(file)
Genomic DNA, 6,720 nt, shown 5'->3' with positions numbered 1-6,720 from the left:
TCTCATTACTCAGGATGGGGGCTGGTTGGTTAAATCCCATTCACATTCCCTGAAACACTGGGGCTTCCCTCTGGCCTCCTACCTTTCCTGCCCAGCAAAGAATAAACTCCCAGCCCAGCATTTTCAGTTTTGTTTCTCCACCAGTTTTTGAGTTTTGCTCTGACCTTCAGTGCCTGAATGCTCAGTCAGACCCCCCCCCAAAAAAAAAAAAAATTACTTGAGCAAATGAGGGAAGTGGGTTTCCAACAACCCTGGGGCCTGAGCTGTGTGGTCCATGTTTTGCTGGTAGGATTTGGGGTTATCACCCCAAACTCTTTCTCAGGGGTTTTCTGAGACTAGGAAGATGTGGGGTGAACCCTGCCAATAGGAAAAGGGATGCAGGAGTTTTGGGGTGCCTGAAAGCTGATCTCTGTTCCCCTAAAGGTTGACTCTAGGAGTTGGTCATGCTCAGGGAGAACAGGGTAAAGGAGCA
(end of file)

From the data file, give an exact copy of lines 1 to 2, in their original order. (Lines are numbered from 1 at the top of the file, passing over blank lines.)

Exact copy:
Genomic DNA, 6,720 nt, shown 5'->3' with positions numbered 1-6,720 from the left:
TCTCATTACTCAGGATGGGGGCTGGTTGGTTAAATCCCATTCACATTCCCTGAAACACTGGGGCTTCCCTCTGGCCTCCTACCTTTCCTGCCCAGCAAAGAATAAACTCCCAGCCCAGCATTTTCAGTTTTGTTTCTCCACCAGTTTTTGAGTTTTGCTCTGACCTTCAGTGCCTGAATGCTCAGTCAGACCCCCCCCCAAAAAAAAAAAAAATTACTTGAGCAAATGAGGGAAGTGGGTTTCCAACAACCCTGGGGCCTGAGCTGTGTGGTCCATGTTTTGCTGGTAGGATTTGGGGTTATCACCCCAAACTCTTTCTCAGGGGTTTTCTGAGACTAGGAAGATGTGGGGTGAACCCTGCCAATAGGAAAAGGGATGCAGGAGTTTTGGGGTGCCTGAAAGCTGATCTCTGTTCCCCTAAAGGTTGACTCTAGGAGTTGGTCATGCTCAGGGAGAACAGGGTAAAGGAGCA